In the spring of 2016, the Norwegian Coastal Administration installed a counter fill on the slope under the bow section of U-864 in order to stabilize the seabed. The operation involved laying approximately 100 000 cubic meters of sand and rock in a controlled and precise manner from a specially designed ship. The result was reduced risk of movement by unconsolidated sediments, including contaminated materials, during seaquakes.[20][21]

In October 2018 the Norwegian Coastal Administration decided that the wreck of U-864 would be entombed after all by capping her in clean fill on the seabed where she lay. Establishing that the counter fill in 2016 was a similar operation as capping, the government decided that capping could be carried out with proven technology and with minimum spreading of contaminated sediments.[22]

See also[edit]


  1. ^ a b c d Gröner 1991, pp. 74–75.
  2. ^ "U864". U864 Homepage. Archived from the original on 4 September 2007. Retrieved 6 February 2007.
  3. ^ "U-864". Retrieved 14 January 2007.
  4. ^ a b c d "Salvage of U864 – Supplementary Studies – Study No. 7: Cargo" (PDF). Det Norske Veritas Report No. 23916. Det Norske Veritas. 4 July 2008. Archived from the original (PDF) on 6 March 2009.
  5. ^ "Royal Air Force Bomber Command 60th Anniversary, Campaign Diary, January 1945". Royal Air Force, UK Ministry of Defence. Archived from the original on 11 June 2007. Retrieved 26 January 2007.
  6. ^ "The Bases in Norway, Bergen". Retrieved 26 January 2007.
  7. ^ "U-864: Extended investigations 2006". Norwegian Coastal Administration press release. Archived from the original on 18 August 2006. Retrieved 14 January 2007.
  8. ^ a b Olsvik, PA; Brattås, M; Lie, KK; Goksøyr, A. (April 2011). "Transcriptional responses in juvenile Atlantic cod (Gadus morhua) after exposure to mercury-contaminated sediments obtained near the wreck of the German WW2 submarine U-864, and from Bergen Harbor, Western Norway". Chemosphere. 83 (4): 552–63. Bibcode:2011Chmsp..83..552O. doi:10.1016/j.chemosphere.2010.12.019. PMID 21195448.
  9. ^ "U-864: Extended investigations 2006". Norwegian Coastal Administration. 2006. Archived from the original on 18 August 2006. Retrieved 23 November 2011.
  10. ^ a b "Vurdering og anbefaling av videre miljøtiltak ved vraket av U-864" (PDF). Recommendation for further action, U-864 phase 1 (in Norwegian). Norwegian Coastal Administration. 20 January 2006. Archived from the original (PDF) on 7 September 2006. Retrieved 23 November 2011. (Translation: Assessment and recommendation of further environmental initiatives by the wreck of U-864.)
  11. ^ "NCA recommends covering wrecked mercury-submarine outside Bergen". Friends of the Earth Norway. Archived from the original on 27 October 2007. Retrieved 14 January 2007.
  12. ^ a b Martin Fletcher (19 December 2006). "Toxic time bomb surfaces 60 years after U-boat lost duel to the death". The Times. London. Retrieved 14 January 2007.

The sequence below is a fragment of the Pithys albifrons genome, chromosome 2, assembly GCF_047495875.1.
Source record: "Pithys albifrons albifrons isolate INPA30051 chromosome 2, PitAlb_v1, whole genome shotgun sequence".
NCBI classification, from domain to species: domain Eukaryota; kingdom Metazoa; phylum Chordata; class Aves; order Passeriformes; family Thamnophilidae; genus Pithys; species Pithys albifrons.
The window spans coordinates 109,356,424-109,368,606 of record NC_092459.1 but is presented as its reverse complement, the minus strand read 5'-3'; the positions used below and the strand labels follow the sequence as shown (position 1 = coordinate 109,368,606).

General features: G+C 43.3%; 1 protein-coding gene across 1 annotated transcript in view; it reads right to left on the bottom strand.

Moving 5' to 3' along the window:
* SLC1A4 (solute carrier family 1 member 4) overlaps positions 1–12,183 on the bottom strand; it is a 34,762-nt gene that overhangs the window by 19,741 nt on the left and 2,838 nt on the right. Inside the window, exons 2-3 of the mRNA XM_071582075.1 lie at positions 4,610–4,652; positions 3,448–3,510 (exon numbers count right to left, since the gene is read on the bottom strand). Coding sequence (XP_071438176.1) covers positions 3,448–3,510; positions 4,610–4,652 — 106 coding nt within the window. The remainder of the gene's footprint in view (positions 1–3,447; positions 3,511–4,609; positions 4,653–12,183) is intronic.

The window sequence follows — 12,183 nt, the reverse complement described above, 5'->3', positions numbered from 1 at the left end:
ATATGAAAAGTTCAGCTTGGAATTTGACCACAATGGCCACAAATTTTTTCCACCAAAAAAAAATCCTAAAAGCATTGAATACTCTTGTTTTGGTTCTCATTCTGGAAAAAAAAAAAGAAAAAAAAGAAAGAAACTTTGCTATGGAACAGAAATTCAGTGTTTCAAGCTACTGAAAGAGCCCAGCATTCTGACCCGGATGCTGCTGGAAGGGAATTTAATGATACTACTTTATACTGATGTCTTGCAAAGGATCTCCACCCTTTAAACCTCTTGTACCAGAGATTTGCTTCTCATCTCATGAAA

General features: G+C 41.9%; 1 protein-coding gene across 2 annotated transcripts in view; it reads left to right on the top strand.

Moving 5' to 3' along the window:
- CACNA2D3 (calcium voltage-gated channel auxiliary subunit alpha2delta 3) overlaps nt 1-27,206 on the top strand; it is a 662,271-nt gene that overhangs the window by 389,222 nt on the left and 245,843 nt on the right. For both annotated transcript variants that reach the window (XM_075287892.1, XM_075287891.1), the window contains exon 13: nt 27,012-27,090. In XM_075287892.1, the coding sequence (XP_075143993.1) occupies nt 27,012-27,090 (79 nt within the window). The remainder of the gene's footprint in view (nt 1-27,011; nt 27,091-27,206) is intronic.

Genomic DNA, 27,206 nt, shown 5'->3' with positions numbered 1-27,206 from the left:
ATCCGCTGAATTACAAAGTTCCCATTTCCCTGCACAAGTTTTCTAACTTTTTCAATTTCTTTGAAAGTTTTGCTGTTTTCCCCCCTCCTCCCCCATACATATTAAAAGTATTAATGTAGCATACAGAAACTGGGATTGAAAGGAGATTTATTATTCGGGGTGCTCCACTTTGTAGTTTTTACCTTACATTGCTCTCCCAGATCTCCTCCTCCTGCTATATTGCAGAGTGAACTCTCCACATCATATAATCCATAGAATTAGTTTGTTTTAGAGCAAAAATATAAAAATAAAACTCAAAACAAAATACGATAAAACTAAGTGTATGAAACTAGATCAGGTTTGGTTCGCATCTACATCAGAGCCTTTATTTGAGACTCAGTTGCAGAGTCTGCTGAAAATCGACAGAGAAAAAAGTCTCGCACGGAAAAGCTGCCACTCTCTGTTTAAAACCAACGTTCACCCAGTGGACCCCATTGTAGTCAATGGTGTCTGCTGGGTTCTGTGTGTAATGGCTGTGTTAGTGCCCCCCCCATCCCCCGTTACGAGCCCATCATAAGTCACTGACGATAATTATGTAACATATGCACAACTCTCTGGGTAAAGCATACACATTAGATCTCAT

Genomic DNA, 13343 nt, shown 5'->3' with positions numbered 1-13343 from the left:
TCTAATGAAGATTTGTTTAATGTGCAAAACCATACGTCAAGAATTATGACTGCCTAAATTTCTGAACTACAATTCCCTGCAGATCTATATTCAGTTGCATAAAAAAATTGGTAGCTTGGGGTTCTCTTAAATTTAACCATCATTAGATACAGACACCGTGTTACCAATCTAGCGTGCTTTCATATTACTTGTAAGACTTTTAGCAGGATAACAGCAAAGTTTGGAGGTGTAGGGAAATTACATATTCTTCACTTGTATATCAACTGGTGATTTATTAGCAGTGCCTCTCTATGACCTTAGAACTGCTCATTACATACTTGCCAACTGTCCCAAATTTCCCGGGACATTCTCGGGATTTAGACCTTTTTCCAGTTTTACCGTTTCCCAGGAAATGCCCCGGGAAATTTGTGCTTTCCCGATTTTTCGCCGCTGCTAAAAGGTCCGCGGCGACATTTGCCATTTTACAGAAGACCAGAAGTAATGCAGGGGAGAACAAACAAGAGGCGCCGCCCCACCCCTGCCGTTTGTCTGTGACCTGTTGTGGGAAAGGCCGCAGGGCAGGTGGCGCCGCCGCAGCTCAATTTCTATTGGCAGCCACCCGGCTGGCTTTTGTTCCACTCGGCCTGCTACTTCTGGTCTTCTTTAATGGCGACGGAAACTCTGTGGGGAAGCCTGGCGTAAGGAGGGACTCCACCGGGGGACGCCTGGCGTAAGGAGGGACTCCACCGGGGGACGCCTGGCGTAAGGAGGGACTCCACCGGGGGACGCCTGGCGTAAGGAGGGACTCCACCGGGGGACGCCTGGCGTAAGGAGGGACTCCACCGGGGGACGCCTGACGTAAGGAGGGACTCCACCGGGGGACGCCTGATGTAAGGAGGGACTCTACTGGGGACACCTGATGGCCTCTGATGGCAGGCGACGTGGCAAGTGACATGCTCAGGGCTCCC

13. ^ Doug Mellgren (20 December 2006). "Sub Poses Environmental Threat in Norway". Associated Press report on Washington Post website.
  14. ^ "The Norwegian Coastal Administration recommends encasing and covering the wreck of the submarine U-864" (PDF). Norwegian Coastal Administration press release. 19 December 2006. Archived from the original (PDF) on 2 July 2007. Retrieved 14 January 2007.
  15. ^ Alan Cowell and Walter Gibbs (11 January 2007). "Nazi U-Boat Imperils Norwegians Decades After the War". The New York Times. Retrieved 17 August 2008.
  16. ^ "U-864 skal heves". Aftenposten. Bergens Tidende. 29 January 2009. Archived from the original on 29 June 2011. Retrieved 30 January 2009.
  17. ^ "Sunken WW2 submarine to be raised". The Norway Post. Norwegian Broadcasting Corporation. 30 January 2009. Archived from the original on 21 November 2016. Retrieved 30 January 2009.
  18. ^ "Norway to raise toxic Nazi submarine wreck". The Local\. Agence France-Presse. 30 January 2009. Retrieved 31 January 2009.
  19. ^ "U-864: Salvage operation postponed". Global Adventures, LLC. 15 March 2010. Archived from the original on 4 August 2010. Retrieved 26 July 2010.
  20. ^ "Norway deals with dangerous WWII submarine wreck off Fedje". 25 January 2017.
  21. ^ "Maritime Journal | Submarine wreck entombed".
  22. ^ "Environmental solution for the shipwreck of the WW II submarine U-864". 15 October 2018.


  • Busch, Rainer; Röll, Hans-Joachim (1999). German U-boat commanders of World War II: A Biographical Dictionary. Translated by Brooks, Geoffrey. London, Annapolis, Md: Greenhill Books, Naval Institute Press. ISBN 1-55750-186-6.
  • Busch, Rainer; Röll, Hans-Joachim (1999). Deutsche U-Boot-Verluste von September 1939 bis Mai 1945 [German U-boat losses from September 1939 to May 1945]. ISBN 3-8132-0514-2. {{cite book}}: |work= ignored (help)
  • Gröner, Erich; Jung, Dieter; Maass, Martin (1991). U-boats and Mine Warfare Vessels. ISBN 0-85177-593-4. {{cite book}}: |work= ignored (help)
  • Preisler, J.; Sewell, K. (2013) [2012]. Code-Name Caesar: The Secret Hunt for U-boat 864 during World War II (repr. Souvenir Press, London ed.). New York: Berkley Books. ISBN 978-0-285-64203-4.

External links[edit]